On the other hand, this being London, you can always rely on some ‘mentally divergent’ character to get onto your carriage and display their crazy mind-plumage for anyone to observe. Any students of psychology out there – put down thy books and take up thy Tube map.
Yesterday, I encountered not one but two unusual characters on my Tube journey home. The first got on the carriage at Oval, I believe. He was around my age – 30 or so – and quite well-dressed, smart, unremarkable-looking. The only thing that was out of the ordinary about him was that the first three fingers on his right hand had sellotape wrapped around them, forming a sheath or cellophane mitten.
He sat down, and proceeded to brush himself off using this mitten. Thoroughly. He brushed off the whole of the outside of his jacket, and then brushed off the suit jacket underneath. It was hypnotizing, like a cat licking itself clean.
Then he disposed of the cellophane sheet, scrunching it up in his satchel, and seemed prepared to refrain from eccentric behaviour for the time being. But then I noticed, in his hand, was a small roll of sellotape. And as the passengers boarded the train at Waterloo, he was ever so quietly wrapping this sellotape round his fingers again, to create a new sheath, a new protective device, a new hand-condom to give him safe contact with the nasty filthy outside world.
I was tempted to lean forward and ask him why he needed this device. He seemed fairly rational and professional, perhaps he would explain in calm terms. I assumed he had some form of obsessive compulsive disorder, and was terrified of germs, like Howard Hughes of The Aviator fame. I wondered what he thought of people like me, holding on to the carriage pole with reckless abandon, and some perverse part of me wanted to lick the pole, just to show him how little I cared for personal hygiene. But I didn’t. I just got off the Tube at Tottenham Court, and left him to his eternal self-ablutions.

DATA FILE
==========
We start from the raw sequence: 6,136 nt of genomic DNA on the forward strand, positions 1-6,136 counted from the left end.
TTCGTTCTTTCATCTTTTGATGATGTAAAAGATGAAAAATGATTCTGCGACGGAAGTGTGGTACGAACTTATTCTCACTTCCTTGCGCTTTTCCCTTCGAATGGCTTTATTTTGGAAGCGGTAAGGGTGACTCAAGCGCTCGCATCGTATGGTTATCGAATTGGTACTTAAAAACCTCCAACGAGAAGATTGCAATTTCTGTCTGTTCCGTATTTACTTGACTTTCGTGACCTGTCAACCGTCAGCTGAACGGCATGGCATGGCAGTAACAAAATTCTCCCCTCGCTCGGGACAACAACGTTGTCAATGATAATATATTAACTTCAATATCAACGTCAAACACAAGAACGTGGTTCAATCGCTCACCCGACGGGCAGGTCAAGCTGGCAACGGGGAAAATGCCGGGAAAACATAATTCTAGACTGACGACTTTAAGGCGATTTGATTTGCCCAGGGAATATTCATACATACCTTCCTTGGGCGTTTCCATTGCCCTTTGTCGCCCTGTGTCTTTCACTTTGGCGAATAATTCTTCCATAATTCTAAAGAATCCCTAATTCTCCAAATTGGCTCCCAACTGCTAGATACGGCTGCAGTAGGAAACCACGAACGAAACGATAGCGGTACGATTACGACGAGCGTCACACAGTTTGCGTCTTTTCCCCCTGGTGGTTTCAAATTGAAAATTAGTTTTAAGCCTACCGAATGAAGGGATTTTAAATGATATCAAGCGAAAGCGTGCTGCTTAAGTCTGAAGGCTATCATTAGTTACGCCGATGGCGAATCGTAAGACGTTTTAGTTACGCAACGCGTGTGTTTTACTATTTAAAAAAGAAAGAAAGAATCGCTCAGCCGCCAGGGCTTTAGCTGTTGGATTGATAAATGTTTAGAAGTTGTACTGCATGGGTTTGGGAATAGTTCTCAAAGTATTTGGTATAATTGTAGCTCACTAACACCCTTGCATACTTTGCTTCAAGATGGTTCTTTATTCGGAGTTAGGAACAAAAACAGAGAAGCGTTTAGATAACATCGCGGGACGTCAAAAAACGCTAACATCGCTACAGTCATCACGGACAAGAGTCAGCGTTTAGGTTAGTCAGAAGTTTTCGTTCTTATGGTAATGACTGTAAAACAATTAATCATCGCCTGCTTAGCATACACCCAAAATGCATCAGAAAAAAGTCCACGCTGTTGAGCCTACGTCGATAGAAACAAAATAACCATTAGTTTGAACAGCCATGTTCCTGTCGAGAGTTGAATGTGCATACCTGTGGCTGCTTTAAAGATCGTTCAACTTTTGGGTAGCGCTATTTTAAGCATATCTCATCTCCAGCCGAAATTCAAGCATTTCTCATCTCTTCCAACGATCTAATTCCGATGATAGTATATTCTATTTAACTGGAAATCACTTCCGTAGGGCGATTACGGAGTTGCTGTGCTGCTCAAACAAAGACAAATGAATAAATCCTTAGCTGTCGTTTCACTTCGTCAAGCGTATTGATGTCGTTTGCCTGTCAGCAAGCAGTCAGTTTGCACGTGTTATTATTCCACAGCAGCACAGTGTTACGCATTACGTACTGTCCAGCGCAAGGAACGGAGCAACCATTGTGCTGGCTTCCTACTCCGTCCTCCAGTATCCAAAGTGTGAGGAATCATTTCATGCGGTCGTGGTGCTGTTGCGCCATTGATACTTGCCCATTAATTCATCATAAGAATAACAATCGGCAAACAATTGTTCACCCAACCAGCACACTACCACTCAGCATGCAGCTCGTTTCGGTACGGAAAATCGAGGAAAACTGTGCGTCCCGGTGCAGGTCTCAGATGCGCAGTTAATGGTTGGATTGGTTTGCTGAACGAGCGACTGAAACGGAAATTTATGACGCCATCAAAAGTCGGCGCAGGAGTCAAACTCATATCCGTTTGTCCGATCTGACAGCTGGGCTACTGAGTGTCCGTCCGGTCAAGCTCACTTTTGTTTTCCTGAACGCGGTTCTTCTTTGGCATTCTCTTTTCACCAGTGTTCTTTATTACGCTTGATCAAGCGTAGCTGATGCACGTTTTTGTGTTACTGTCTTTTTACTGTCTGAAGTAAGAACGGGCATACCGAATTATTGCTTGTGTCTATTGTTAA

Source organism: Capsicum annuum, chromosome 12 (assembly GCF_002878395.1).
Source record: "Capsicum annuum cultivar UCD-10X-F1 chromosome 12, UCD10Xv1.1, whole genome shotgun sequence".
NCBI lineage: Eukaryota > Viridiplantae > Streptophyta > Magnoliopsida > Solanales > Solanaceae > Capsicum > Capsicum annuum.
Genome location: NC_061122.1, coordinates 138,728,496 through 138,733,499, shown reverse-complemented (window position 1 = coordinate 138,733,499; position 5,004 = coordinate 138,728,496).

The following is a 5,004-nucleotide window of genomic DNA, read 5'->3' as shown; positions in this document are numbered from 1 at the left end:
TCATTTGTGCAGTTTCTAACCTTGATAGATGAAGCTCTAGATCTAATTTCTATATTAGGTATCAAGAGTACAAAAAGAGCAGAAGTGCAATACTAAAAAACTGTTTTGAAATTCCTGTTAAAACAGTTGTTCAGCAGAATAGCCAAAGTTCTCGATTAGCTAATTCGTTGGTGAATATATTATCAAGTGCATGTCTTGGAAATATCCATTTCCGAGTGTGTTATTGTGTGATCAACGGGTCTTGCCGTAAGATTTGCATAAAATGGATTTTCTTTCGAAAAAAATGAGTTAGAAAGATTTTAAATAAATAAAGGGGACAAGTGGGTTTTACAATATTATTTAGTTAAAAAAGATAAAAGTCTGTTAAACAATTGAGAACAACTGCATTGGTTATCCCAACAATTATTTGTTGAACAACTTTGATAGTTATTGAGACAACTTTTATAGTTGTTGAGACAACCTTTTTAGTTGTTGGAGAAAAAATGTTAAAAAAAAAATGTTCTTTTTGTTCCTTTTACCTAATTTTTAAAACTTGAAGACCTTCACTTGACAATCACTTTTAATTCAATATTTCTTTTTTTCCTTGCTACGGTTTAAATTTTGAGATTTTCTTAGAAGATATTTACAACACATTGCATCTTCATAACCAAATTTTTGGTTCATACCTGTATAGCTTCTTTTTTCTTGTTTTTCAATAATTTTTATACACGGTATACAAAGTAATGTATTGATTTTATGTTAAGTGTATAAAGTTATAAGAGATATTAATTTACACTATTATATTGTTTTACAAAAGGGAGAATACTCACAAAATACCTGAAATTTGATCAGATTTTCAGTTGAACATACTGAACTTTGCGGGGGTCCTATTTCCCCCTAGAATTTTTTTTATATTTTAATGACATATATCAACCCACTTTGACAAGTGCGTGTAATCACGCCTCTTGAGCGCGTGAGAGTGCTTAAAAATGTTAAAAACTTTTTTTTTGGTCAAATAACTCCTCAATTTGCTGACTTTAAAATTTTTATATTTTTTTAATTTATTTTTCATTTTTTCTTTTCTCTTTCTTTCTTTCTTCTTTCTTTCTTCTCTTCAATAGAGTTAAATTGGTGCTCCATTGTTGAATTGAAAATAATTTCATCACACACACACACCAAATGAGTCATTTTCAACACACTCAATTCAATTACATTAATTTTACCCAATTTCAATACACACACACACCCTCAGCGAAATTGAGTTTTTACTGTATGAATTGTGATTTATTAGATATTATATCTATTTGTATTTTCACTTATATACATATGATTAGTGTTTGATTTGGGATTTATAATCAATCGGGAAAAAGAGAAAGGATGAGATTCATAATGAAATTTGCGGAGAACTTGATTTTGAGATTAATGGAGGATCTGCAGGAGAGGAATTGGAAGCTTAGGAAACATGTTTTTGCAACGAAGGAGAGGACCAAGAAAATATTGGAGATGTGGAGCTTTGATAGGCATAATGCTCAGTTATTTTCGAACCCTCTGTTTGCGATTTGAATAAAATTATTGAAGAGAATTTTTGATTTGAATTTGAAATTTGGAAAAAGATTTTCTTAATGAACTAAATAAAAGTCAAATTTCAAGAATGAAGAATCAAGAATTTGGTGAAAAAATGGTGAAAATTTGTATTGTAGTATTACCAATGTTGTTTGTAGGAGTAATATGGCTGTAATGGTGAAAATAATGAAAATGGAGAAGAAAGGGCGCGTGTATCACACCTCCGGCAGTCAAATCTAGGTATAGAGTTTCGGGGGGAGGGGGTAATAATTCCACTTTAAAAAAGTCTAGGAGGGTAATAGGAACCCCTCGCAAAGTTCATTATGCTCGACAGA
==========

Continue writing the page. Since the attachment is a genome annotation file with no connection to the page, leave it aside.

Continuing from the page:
As always with the Irrational, his behaviour was rooted in an (initially) rational response to a real threat. The Underground is filthy and germ-infested. Think of all those grubby hands on the hanging handles, all those feet on the seats, all those greasy palms on the escalator hand-rests. We should have a complete liniment rub-down after each journey, just to de-germ ourselves. Yet somehow we survive. We let the germs and bacteria get a free ride on us. We are their Tube system.
What his case illustrates, perhaps, is the sheer excess baggage that having an emotional disorder entails. The sheer effort and energy of it: no sooner has he rubbed himself down completely, than he has to take out his sellotape and begin the whole process again.
And the compromises you make for it. A large part of his brain functions completely normally – he goes to work, he probably works quite successfully and mingles socially, he travels home from work. And yet his mental illness, his disorder, tries to come along too, like a parasite, tries to get as much obedience from him as possible. And he tries to give it as much obedience as possible, while maintaining his tenuous position as a member of human society.
So many people with minor mental illnesses have to try and keep up this balancing act – both placating their inner demon, which demands their obedience and feeds off their energy, while also placating external society, which demands that they obey conventional behaviour. So they sit and look normal on the tube, while slowly and quietly winding the sellotape around their fingers…
And the other oddball? I’ll tell you about them another time.